‘In the short run, i.e. in a time frame of a decade or two, the present trends towards a global disequilibrium in wealth and power and thus also in the persons and institutions of the human species and accelerating biodiversity loss will become more and more exacerbated. After sidelining it briefly, the powerful countries will tame the United Nations Organization more and more into becoming their global instrument of exercising corporate power.
‘In the medium term, i.e. within half a century or so, reactions to these trends will begin to be significantly expressed by concerned individuals and even institutions.
‘If the positive (corrective) reactions prevail, a new genuinely participatory democratic system with strong local communities that care for both their members and for their environment will emerge. States will become the instruments for serving primarily the local communities in their territories. The United Nations Organization or its successor will then be reclaimed as their forum for participatory global coordination of local community decisions and actions.
‘Otherwise, protracted uncertainties and struggles between democratic and oligarchic trends will continue, with new democratic social organizations being established within a century or so. However, this democratization process will take place only if cataclysmic conflicts do not destroy life as we now know it.’
Tewoldeberhan Gebreegziabher is an Ethiopian scientist and environmental activist and Director General of the Environmental Protection Authority of Ethiopia. He was awarded the Right Livelihood Award (often referred to as the "Alternative Nobel Prize") in 2000 and also named one of the 2006 winners of the United Nations top environmental prize, “Champions of the Earth” which recognizes outstanding environmental leaders at a policy level. Tewoldeberhan played a key role in the biosafety negotiations in Cartagena and in 1999 and in 2000 in Montreal in January 2000 in achieving an outcome against strong US and EU opposition ‐ that protects biosafety and biodiversity and respects traditional and community rights in developing countries. (See his Bio at the bottom)
The Life’s Salvation Manifesto -A Draft
by Tewoldeberhan Gebreegziabher – June 30th 2005
A/ A Prognosis of the Situation Facing Life in the Coming Decades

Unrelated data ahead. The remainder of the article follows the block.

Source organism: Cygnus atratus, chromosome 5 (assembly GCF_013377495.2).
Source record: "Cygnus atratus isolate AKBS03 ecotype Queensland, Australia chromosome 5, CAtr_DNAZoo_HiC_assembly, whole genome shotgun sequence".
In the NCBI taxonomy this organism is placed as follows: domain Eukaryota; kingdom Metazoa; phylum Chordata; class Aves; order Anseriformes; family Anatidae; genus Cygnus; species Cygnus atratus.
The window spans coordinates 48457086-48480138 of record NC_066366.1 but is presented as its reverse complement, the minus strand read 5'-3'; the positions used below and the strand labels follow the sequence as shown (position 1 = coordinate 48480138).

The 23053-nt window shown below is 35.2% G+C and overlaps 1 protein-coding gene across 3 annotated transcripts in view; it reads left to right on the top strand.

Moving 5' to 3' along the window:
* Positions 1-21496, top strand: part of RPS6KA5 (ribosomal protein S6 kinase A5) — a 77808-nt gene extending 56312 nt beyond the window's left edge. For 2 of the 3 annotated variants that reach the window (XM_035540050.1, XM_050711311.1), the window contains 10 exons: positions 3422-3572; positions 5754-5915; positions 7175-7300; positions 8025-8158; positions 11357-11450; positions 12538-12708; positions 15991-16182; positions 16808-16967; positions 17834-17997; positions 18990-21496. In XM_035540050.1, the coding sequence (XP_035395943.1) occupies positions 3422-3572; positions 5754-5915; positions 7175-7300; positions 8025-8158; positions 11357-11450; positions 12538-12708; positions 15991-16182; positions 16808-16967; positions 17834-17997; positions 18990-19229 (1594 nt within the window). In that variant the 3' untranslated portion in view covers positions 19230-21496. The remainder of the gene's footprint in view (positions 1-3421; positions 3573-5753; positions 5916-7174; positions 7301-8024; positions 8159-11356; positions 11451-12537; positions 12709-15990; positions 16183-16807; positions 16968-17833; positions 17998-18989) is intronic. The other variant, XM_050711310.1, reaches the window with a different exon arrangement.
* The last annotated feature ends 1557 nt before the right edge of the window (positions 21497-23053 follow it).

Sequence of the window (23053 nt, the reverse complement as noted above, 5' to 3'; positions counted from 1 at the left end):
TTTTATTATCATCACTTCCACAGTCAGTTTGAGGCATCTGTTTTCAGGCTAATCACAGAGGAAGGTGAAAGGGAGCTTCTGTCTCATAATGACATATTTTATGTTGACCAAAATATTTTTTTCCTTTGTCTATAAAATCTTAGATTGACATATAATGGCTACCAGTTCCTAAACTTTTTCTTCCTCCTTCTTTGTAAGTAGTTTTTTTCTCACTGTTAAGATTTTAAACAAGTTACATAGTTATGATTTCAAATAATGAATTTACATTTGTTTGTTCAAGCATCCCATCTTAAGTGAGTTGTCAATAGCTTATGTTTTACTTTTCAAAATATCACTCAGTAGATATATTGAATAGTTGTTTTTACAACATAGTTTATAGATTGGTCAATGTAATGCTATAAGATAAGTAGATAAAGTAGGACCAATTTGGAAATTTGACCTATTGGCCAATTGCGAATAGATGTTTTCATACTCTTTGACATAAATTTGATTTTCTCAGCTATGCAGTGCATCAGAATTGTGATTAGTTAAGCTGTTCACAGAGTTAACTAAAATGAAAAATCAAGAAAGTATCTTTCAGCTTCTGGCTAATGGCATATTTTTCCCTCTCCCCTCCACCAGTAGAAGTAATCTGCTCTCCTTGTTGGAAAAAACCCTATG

It cannot be controversial to state that a living thing must want to continue living.
This means that the human individual, who is the self-motivating expression of the human species at that point in time, has no option but to conduct her/his life in such a way as to maximize safety and prosperity for herself/himself and also continuation for the human species, i.e. safety and prosperity also for all other human individuals present and to come. Otherwise she/he would be working towards suicide as well as human extinction, and this cannot be right. If it were right, the human species would already have become extinct.
Human life is dependent on other species. The safety of these species is,therefore, as important for human beings as is the safety of other human beings. Since the human individual needs to kill individuals of other species for food and for the satisfaction of other needs in order to go on living, the human burden in ensuring the safety of other forms of life applies to the species level, not to every individual of any other species. There could be situations, however, in which a species is so near extinction that the safety of one individual determines the safety of that species as a whole. The life of such an individual animal, plant or microorganism thus becomes more sacrosanct than that of a human individual.
Other species which are not useful to humans but do not endanger human life need not be harmed. In any event, we cannot be certain that it is not our ignorance that is making them look non-essential for us. Even if we knew enough to be certain that a particular species is now useless to us, we cannot be certain that it would not be useful at some time in the future. We must, therefore, heed the Precautionary Principle and treat all species which we do not know to be harmful as essential for human life.